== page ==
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It’s 7am. You haven’t had your coffee. Your three-year-old is clinging to your leg like a Kuala bear because he’s hungry. You make your way to the kitchen, trying to blink away the lack of sleep from your eyes, when a sharp object sinks into the bottom center of your foot.

Even before you’ve finished shrieking in pain, you’ve identified the culprit—the Kuala clinging tightly at your side. Once again, he’s left a trail of Legos across the floor. You wearily survey the condition of your living room—Calico Critters, Tonka trucks, and electronics scattered from wall to wall—and a familiar fear begins to surface:

I didn’t have nearly this much when I was growing up . . .

Am I spoiling my child?

Maybe it’s the searing pain in your foot . . . or perhaps it’s the lack of caffeine in your system, but your mind flashes back to the cast of Charlie and the Chocolate Factory and the unfortunate fate of young Veruca Salt, whose famous last words were, “I want it now!” before she was promptly flushed out with the garbage for being a “bad egg.”

No one wants to raise a bad egg.

History has long equated wealth with the disintegration of character . . . prosperity with entitlement and slothfulness. But just because your child has access to more wealth and opportunity than you did growing up, doesn’t mean you’re doomed for a bad-egg future.

Wealth is not a death sentence to character, but quite oppositely, an unprecedented opportunity for character development.

Here are 5 ways you can leverage your financial resources to instill character in your children.

1. Train Up Tiny Stewards

Teaching stewardship begins with building self-esteem. Don’t be afraid to place motivating incentive on hard work at school and around the house. Show your little ones you trust them to handle their allowances responsibly. Give them opportunities to make mistakes and also to experience the rewards of spending conscientiously. While these will be hard-learned lessons at first, soon your tiny stewards will understand the value of a dollar. And even more importantly, they will have gained confidence in their ability to make wise decisions.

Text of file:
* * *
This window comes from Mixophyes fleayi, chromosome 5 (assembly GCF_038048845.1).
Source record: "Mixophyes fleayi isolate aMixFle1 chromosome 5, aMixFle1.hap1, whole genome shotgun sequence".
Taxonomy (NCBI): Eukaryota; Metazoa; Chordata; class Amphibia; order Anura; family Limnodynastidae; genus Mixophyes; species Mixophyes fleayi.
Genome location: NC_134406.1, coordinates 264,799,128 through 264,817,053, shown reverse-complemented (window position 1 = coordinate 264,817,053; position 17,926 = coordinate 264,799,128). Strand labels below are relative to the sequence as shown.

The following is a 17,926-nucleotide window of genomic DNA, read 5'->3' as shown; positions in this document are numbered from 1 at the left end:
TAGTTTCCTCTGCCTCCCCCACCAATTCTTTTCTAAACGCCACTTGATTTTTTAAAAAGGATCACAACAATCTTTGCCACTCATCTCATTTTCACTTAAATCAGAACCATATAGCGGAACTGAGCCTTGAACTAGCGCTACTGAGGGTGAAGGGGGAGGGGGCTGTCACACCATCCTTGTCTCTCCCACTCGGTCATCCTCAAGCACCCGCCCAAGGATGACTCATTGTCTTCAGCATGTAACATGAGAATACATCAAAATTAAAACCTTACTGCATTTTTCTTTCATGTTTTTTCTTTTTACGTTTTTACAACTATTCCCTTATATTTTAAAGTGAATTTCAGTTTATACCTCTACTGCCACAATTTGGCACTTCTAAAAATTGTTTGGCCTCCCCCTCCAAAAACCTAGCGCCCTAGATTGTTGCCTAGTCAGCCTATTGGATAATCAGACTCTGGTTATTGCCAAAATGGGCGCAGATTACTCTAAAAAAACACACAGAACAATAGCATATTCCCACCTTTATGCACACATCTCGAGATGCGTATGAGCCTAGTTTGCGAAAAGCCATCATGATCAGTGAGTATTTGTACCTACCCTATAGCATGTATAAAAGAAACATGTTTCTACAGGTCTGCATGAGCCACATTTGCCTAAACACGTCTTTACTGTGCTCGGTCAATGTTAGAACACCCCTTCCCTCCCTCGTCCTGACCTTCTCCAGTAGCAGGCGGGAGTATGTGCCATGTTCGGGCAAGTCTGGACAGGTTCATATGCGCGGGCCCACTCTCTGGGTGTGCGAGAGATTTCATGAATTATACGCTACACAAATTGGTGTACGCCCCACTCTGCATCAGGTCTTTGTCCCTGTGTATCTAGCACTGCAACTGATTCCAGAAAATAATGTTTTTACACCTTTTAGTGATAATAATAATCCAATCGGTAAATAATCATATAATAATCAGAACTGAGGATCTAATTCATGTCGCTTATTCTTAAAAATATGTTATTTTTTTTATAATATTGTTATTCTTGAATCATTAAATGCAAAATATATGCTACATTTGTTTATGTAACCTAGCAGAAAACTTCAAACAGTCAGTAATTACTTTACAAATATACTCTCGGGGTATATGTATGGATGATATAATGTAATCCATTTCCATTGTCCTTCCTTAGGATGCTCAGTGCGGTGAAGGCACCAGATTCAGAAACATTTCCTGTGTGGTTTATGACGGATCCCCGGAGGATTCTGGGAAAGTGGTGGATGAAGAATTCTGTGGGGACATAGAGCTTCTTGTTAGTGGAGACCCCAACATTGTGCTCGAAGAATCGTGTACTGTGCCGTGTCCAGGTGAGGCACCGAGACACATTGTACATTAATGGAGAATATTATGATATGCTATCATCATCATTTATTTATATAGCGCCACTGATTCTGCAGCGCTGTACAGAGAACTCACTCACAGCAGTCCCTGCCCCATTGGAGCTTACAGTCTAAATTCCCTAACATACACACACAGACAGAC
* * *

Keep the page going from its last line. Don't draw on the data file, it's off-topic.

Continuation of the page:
2. Let your Children Lead in Generosity

Instead of condemning selfishness, nurture your child’s innate desire to give. Having the resources to meet needs in your community is an incredible opportunity to expose your children to the joy of giving. Set aside funds each month solely for the sake of generosity, and let your children dream up creative ways to bless others with it. Do they want to give to a charity? Would they like to give an anonymous gift to a friend in need? These experiences will teach your children to look outward to the needs of others—a quality that will greatly impact the rest of their lives.

3. Give Gifts that Inspire Exploration

The gifts you give your children have incredible power to direct their attention away from themselves. Giving gifts that nourish their natural gifts and abilities will not only help them gain confidence, it will also inspire them to look outside themselves and explore the world around them. Whether

you’re giving guitar lessons, art supplies, karate class, or a book about reptiles, you are investing in an essential part of healthy child development while fueling their unique interests, talents and passions.

4. Invest in Enriching Experiences

Your children will learn quickly that wealth gives them power, but you are the one who will teach them how to use it. By choosing to prioritize experiences over material goods, you will enrich your children’s lives and enlighten their perspectives exponentially. Leverage your financial resources to show your children both the beauty and the desperate needs of world—invite them to join you in meeting those needs. Your children will learn through experience that there is nothing more fulfilling than using their influence to bring about positive change.

5. Tell the Whole Story

Your personal story is one of the most powerful tools you have to instill character in your children. Be intentional about sharing the ups and downs of the journey to where you are today. Don’t be afraid to let your children in on that fact that you weren’t born already knowing exactly who you were, how you’d be successful, and what mattered most in life. Be honest about the struggles you’ve faced and the mistakes you made along the way. These vulnerable moments are modeling wisdom and humility for your children in a deeply powerful way.

It’s a myth that character comes only through struggle and scarcity . . . character comes from character. Choose to see your financial resources as a powerful tool to inspire, enrich, train, and affirm your children.

What creative ways are you leveraging wealth to instill character in your children?

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